THE VALLEY OF THE KINGS is a UNESCO world heritage site.
The Valley of the Kings is the most famed archeological site in the world. It has been a landmark of archeological exploration since the 18th century. Excavations continue to date, new tombs and rooms being discovered constantly. It became world-renowned with the discovery of Tutankhamon’s tomb.
In ancient Egypt, during the New Kingdom age, for a period of 500 years between the 16th and 11th centuries BC, the pharaohs of the 18th, 19th and 20th Dynasties were buried in tombs dug and hidden in the mountain, in Kings’ Valley. Here were also buried strong and privileged members of nobility and, beginning with the reign of Ramesses I, queens were buried in the neighbouring Queens’ Valley.
All discovered tombs were opened and robbed in ancient times, but even so they offer a suggestive picture of the power and wealth of Egyptian pharaohs. Tutankhamon’s tomb, though also opened and robbed in the past times, preserves a multitude of objects, statues, jewels and sarcophagi, as well as the famous gold mask. If the tomb of such an unimportant and young pharaoh contained such riches, archeologists wondered, what fabulous riches could have been buried with important pharaohs!...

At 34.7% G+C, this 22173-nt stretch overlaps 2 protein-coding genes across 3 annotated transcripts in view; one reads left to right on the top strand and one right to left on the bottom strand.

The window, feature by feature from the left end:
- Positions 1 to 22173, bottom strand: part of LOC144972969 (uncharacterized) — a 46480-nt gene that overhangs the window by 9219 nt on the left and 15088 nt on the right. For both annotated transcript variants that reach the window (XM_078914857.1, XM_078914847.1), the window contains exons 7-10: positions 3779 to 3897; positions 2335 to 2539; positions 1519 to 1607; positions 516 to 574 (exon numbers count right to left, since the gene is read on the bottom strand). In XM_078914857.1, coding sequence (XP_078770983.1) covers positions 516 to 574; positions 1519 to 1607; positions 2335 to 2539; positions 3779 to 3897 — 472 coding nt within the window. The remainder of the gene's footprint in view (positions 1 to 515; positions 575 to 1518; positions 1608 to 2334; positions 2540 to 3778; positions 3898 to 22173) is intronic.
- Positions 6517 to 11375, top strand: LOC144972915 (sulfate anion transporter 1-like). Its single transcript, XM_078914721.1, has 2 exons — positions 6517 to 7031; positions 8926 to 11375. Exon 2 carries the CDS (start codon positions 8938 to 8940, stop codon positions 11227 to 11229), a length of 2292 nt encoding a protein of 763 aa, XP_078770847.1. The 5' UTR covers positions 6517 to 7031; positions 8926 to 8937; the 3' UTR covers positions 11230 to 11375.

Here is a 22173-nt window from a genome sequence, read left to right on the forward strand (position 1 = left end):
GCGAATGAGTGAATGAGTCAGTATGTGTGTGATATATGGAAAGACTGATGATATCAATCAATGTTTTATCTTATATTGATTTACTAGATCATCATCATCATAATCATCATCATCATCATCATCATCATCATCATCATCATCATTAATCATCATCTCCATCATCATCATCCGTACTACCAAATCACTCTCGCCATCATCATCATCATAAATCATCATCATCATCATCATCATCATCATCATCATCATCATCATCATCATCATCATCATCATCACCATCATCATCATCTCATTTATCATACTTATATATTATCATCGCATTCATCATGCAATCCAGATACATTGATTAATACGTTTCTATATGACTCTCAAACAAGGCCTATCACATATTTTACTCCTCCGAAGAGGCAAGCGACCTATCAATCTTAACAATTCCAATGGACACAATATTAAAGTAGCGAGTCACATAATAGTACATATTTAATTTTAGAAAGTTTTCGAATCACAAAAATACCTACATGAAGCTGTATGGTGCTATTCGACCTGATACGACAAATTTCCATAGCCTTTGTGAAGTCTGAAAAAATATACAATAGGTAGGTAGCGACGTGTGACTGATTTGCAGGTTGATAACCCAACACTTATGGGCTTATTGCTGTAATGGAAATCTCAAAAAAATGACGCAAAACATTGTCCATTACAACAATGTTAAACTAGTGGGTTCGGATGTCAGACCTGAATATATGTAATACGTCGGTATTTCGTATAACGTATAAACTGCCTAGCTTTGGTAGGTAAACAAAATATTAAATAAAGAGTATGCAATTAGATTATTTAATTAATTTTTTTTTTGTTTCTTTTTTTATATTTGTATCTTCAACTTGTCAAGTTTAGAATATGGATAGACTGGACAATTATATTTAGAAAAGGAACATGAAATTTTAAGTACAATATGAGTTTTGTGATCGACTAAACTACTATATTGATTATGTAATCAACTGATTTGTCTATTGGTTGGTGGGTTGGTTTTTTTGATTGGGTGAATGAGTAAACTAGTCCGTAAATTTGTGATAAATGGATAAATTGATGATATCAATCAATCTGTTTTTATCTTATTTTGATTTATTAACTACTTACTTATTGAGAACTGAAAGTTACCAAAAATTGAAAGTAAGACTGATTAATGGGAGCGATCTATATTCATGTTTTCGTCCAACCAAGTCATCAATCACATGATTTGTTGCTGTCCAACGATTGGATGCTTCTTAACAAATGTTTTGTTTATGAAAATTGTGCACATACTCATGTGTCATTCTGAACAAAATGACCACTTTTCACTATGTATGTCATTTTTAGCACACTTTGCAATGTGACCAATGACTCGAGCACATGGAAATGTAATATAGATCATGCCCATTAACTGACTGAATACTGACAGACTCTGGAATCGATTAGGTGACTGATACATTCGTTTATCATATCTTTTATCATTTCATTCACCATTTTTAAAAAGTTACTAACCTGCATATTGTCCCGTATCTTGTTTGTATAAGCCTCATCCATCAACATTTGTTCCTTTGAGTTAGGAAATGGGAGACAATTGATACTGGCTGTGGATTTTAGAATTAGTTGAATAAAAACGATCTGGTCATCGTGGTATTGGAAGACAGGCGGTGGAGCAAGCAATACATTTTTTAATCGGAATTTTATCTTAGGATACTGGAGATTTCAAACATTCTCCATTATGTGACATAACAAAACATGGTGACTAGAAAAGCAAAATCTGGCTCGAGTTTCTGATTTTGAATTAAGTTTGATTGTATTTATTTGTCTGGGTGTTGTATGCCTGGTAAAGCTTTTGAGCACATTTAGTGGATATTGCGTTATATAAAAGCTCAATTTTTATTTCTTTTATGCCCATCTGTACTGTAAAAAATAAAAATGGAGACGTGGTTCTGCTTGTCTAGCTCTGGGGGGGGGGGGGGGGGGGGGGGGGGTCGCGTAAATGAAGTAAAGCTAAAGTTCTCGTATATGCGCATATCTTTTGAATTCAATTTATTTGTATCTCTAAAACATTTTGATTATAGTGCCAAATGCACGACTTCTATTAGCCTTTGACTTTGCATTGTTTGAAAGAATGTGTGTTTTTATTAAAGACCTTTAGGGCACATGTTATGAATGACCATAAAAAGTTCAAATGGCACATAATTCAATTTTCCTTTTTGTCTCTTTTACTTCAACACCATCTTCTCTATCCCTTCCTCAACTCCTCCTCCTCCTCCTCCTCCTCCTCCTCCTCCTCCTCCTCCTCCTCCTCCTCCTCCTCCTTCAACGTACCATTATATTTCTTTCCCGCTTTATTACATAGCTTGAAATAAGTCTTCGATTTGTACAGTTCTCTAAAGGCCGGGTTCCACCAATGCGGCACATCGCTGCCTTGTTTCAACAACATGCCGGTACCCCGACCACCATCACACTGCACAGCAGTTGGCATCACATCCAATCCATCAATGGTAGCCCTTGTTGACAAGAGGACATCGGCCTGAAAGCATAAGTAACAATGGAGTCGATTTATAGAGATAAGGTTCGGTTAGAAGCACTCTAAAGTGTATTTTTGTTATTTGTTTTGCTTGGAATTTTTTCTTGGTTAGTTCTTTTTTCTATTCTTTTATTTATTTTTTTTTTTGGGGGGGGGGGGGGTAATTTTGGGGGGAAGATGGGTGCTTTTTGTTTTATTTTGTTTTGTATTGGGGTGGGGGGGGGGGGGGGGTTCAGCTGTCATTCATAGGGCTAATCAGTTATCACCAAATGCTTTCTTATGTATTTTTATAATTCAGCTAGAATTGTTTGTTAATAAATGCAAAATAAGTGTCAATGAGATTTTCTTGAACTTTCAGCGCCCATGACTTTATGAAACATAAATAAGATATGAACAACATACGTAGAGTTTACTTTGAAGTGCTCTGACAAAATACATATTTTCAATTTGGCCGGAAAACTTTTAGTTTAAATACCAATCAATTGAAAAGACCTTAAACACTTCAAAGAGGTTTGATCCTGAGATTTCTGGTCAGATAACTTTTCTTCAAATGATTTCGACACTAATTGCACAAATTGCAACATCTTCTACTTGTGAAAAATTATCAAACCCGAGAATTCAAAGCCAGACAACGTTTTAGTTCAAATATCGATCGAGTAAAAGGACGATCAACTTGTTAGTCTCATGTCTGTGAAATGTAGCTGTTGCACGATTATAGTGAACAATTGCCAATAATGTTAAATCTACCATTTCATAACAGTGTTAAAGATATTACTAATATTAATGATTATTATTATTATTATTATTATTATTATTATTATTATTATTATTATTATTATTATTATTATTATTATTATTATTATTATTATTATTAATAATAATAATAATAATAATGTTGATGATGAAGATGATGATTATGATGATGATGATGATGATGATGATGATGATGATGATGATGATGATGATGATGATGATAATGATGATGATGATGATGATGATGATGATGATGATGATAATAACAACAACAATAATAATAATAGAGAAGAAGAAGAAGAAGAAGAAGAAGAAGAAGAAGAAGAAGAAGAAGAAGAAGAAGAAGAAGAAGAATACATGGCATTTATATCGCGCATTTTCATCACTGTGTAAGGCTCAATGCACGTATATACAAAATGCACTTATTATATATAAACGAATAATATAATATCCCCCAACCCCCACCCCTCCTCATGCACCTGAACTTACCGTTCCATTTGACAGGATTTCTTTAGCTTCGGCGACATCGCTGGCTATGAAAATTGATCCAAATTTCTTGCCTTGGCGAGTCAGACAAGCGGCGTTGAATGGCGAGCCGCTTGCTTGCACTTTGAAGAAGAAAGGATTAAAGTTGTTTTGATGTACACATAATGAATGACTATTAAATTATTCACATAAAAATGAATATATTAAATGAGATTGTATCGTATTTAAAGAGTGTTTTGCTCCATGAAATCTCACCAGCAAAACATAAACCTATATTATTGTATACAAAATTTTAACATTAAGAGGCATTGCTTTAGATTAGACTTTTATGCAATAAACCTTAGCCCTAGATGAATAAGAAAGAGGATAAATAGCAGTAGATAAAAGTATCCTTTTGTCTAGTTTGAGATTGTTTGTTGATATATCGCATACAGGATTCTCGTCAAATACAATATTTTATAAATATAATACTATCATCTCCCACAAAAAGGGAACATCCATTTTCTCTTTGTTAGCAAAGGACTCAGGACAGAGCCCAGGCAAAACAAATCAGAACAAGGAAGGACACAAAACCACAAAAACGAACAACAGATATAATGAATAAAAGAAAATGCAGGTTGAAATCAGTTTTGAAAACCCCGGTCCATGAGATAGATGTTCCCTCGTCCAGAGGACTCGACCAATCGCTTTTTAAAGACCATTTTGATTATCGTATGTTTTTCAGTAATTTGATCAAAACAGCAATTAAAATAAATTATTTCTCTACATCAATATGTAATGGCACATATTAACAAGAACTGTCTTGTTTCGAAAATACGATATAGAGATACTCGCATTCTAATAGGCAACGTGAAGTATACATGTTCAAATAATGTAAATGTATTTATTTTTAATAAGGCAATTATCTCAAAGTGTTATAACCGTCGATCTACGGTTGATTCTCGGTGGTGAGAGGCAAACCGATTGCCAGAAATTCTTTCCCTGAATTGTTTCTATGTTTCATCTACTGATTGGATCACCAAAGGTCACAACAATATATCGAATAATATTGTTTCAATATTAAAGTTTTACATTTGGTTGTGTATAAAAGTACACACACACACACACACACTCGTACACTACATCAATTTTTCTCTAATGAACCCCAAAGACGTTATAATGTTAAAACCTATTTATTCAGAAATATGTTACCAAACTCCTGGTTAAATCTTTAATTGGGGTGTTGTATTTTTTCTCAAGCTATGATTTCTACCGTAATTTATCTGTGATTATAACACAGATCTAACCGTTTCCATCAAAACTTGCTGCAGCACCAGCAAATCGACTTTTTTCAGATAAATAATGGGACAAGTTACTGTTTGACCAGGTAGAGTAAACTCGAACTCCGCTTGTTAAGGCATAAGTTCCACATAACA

The tombs have vast rooms and passageways, and are typically decorated with brightly coloured religious texts and imagery. Besides the pharaoh’s mummy, they would also contain four canopic jars and different magic rituals paraphernalia, as well as everyday objects and the riches the pharaoh might need during his voyage and new life.
Visiting and studying ancient Egyptian tombs in the Kings’ Valley is one of the most interesting experiences. Careful scrutiny and discovery of the smallest detail evokes moments of ancient history and brings us closer to this extraordinary culture and civilization of humankind.